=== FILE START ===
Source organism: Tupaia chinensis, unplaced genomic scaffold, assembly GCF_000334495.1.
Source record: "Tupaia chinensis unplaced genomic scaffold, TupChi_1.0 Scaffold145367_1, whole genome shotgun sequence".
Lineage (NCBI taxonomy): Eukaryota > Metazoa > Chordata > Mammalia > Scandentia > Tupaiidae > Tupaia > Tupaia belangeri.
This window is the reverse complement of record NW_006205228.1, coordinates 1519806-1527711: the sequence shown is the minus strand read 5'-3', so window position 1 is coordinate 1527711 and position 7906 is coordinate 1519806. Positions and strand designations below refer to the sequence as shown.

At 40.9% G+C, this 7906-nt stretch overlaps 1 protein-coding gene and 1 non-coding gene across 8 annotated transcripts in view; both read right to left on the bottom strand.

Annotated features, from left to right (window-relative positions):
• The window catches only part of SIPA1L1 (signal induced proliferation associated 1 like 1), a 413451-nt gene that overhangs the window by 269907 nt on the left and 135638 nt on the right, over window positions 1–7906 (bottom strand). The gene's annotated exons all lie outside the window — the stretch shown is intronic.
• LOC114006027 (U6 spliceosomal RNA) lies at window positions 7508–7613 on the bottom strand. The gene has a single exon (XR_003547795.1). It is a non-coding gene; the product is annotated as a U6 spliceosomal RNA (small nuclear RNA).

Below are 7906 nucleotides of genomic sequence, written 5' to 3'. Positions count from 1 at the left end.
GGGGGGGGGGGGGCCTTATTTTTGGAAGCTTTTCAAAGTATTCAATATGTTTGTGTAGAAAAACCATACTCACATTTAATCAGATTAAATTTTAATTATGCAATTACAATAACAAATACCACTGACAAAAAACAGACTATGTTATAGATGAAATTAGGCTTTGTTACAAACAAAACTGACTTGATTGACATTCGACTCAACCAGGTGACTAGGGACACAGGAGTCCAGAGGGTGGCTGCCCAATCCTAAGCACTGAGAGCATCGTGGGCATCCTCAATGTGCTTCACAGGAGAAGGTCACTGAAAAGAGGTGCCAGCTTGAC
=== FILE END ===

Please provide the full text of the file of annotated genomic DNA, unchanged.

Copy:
Source organism: Tupaia chinensis, unplaced genomic scaffold, assembly GCF_000334495.1.
Source record: "Tupaia chinensis unplaced genomic scaffold, TupChi_1.0 Scaffold145367_1, whole genome shotgun sequence".
Lineage (NCBI taxonomy): Eukaryota > Metazoa > Chordata > Mammalia > Scandentia > Tupaiidae > Tupaia > Tupaia belangeri.
This window is the reverse complement of record NW_006205228.1, coordinates 1519806-1527711: the sequence shown is the minus strand read 5'-3', so window position 1 is coordinate 1527711 and position 7906 is coordinate 1519806. Positions and strand designations below refer to the sequence as shown.

At 40.9% G+C, this 7906-nt stretch overlaps 1 protein-coding gene and 1 non-coding gene across 8 annotated transcripts in view; both read right to left on the bottom strand.

Annotated features, from left to right (window-relative positions):
• The window catches only part of SIPA1L1 (signal induced proliferation associated 1 like 1), a 413451-nt gene that overhangs the window by 269907 nt on the left and 135638 nt on the right, over window positions 1–7906 (bottom strand). The gene's annotated exons all lie outside the window — the stretch shown is intronic.
• LOC114006027 (U6 spliceosomal RNA) lies at window positions 7508–7613 on the bottom strand. The gene has a single exon (XR_003547795.1). It is a non-coding gene; the product is annotated as a U6 spliceosomal RNA (small nuclear RNA).

Below are 7906 nucleotides of genomic sequence, written 5' to 3'. Positions count from 1 at the left end.
GGGGGGGGGGGGGCCTTATTTTTGGAAGCTTTTCAAAGTATTCAATATGTTTGTGTAGAAAAACCATACTCACATTTAATCAGATTAAATTTTAATTATGCAATTACAATAACAAATACCACTGACAAAAAACAGACTATGTTATAGATGAAATTAGGCTTTGTTACAAACAAAACTGACTTGATTGACATTCGACTCAACCAGGTGACTAGGGACACAGGAGTCCAGAGGGTGGCTGCCCAATCCTAAGCACTGAGAGCATCGTGGGCATCCTCAATGTGCTTCACAGGAGAAGGTCACTGAAAAGAGGTGCCAGCTTGAC